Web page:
It’s like one of my Japanese animes!
Source: Windows Central
While the Yakuza series was never really considered a true RPG until Yakuza: Like a Dragon, it’s soaked in traditional RPG trappings. In addition to earning experience points to improve your stats and learn skills, there are many side stories you encounter that often find Kiryu in bizarre situations. Whether it’s offering relationship advice to an Idol, posing as a mascot, or browsing internet chat rooms, the game’s side stories are where the real insanity of Yakuza lies.
In addition to the side stories, there’s plenty of minigames to enjoy. While there are fewer than were in other games, they’re still vital to what makes Yakuza “Yakuza”. Stop at Club Sega and play Virtua Fighter 5, sing a few songs at the Karaoke bar, hit the gym, and manage clan wars in a top-down strategy game that’s good enough to be a stand alone title on its own. Yakuza 6 is never afraid to go too far, and you’re sure to crack a smile at just how absurd some of these minigames are.
Yakuza 6: Song of Life for Xbox: Not for the weak of heart
Source: Windows Central
I mentioned this in my review of Yakuza: Like a Dragon as well as Yakuza Remastered, but these games are steeped in Japanese culture and customs. The game is fully voiced in Japanese, and though the translations are absolutely amazing, I know some people would prefer an English cast voice-over. I have no problem with this, but there have been many times that I’ve looked away from the screen only to miss some big reveal because, you know, I don’t speak Japanese.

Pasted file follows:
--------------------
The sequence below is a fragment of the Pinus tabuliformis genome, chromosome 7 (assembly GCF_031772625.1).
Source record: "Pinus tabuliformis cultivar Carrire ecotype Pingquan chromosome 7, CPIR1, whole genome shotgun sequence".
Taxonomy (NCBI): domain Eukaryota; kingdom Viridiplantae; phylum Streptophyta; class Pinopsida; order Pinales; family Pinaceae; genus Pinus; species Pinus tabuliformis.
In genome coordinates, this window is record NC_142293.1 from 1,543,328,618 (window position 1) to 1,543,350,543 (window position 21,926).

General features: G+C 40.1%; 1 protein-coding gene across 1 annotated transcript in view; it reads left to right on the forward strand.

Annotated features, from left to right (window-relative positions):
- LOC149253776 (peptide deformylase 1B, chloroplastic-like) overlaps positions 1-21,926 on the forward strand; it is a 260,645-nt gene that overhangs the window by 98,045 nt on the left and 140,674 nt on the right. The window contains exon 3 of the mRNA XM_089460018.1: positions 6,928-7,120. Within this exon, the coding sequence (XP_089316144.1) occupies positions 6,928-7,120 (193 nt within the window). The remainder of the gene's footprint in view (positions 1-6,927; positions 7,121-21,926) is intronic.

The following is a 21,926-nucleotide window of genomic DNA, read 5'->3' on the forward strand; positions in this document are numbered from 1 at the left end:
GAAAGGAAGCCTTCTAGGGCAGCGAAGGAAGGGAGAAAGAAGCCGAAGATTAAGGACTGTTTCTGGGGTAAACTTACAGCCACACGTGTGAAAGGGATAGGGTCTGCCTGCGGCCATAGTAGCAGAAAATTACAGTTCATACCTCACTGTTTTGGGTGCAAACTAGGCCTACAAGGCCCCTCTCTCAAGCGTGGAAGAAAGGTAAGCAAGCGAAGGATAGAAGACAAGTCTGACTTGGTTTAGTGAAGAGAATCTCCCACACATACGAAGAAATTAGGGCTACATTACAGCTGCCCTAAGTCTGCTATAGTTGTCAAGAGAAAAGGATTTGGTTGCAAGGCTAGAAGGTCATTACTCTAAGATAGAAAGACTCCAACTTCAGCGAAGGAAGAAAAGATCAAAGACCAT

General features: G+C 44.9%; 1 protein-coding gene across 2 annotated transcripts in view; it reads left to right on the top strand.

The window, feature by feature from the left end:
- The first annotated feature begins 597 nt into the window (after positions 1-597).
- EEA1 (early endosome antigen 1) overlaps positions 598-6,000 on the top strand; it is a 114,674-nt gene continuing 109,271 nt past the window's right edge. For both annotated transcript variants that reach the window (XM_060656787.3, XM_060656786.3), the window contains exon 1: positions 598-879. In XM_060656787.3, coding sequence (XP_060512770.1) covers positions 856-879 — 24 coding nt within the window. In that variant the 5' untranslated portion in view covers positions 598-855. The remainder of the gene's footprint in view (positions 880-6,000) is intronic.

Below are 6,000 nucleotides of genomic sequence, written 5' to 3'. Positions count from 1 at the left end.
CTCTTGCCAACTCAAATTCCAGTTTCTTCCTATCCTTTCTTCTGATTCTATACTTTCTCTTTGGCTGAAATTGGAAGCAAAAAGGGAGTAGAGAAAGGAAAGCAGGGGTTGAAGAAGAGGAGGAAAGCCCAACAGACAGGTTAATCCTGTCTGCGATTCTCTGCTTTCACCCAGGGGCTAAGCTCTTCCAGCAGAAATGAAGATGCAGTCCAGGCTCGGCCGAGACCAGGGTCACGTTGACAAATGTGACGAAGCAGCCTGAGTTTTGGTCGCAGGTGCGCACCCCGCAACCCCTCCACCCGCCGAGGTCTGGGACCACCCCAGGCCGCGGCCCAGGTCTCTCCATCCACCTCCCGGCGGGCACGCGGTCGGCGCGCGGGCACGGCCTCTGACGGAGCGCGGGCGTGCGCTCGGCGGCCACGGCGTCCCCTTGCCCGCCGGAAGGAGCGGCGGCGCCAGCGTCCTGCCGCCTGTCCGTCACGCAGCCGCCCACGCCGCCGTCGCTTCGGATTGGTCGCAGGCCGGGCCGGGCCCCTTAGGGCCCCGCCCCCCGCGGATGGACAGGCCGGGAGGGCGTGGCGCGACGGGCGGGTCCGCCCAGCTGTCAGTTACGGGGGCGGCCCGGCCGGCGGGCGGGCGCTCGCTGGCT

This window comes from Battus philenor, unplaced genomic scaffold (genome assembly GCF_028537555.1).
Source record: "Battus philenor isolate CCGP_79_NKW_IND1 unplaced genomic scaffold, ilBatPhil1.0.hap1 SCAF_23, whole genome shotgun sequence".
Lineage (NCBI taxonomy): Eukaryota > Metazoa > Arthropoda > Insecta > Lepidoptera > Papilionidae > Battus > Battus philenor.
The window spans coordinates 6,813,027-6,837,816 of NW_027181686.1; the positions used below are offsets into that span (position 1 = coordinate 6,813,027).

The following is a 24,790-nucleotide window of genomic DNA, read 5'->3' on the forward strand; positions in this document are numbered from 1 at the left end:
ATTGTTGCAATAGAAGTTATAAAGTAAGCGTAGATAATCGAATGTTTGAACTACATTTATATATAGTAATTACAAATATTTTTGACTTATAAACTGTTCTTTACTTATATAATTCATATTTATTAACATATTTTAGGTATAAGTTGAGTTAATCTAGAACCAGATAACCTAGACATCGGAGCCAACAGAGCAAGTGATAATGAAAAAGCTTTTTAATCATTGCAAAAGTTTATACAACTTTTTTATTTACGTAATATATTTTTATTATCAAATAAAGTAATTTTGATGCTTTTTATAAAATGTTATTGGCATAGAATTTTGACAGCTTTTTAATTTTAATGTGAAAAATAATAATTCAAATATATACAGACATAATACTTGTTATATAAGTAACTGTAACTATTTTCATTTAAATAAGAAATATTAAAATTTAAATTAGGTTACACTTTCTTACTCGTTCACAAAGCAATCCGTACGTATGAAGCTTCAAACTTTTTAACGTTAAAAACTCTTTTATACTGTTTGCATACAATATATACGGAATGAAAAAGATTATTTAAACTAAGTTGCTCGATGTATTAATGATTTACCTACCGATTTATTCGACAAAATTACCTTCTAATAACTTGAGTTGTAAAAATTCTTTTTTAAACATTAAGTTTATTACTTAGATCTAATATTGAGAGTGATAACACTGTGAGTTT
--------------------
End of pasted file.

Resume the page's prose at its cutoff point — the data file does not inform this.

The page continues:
The ongoing story might seem like nonsense if this is your first Yakuza.
And you’d better pay attention because Yakuza is a cutscene-heavy game. While Yakuza 6 gets into the action a little faster than other Yakuza’s, it’s still one of those games where you’ll put your controller down for long periods. It’s a slow burn, and the ongoing story might seem like nonsense if this is your first Yakuza.
Yakuza 6: Song of Life is one of the more accessible Yakuza games and can be enjoyed on its own, but its best appreciated when you’ve consumed the previous Yakuzas to fully understand the intricate web of drama that’s been brewing since the 1980s as well as appreciate the growth of the series as a whole.
That being said, there’s nothing wrong with it existing as it is, fully of Japanese culture and with its long history. It just might make it inaccessible to a few players, especially those who might want to try it now that it’s on Xbox Game Pass.
Yakuza 6: Song of Life for Xbox: Is it worth the download?
Source: Windows Central
I love the Yakuza games, and I think Song of Life is one of the best Yakuza games, up there with Yakuza 0 and Yakuza: Like a Dragon. Combat, one of my only issues with older Yakuza games, has been streamlined and it’s incredibly fun to wail on two dozen guys in the middle of a busy Japanese street or complete one of the many absurd side stories. Now that’s Kiryu’s journey is complete and available on Xbox Game Pass, there’s no excuse not to try the series. They make up some of the best games available on the Xbox.
Thanks to Xbox Game Pass, players can experience one of the best games they’ve probably never heard of. Yakuza 6: Song of Life is one of the best games in a series of certified hits.
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This post was written by Zackery Cuevas and was first posted to WindowsCentral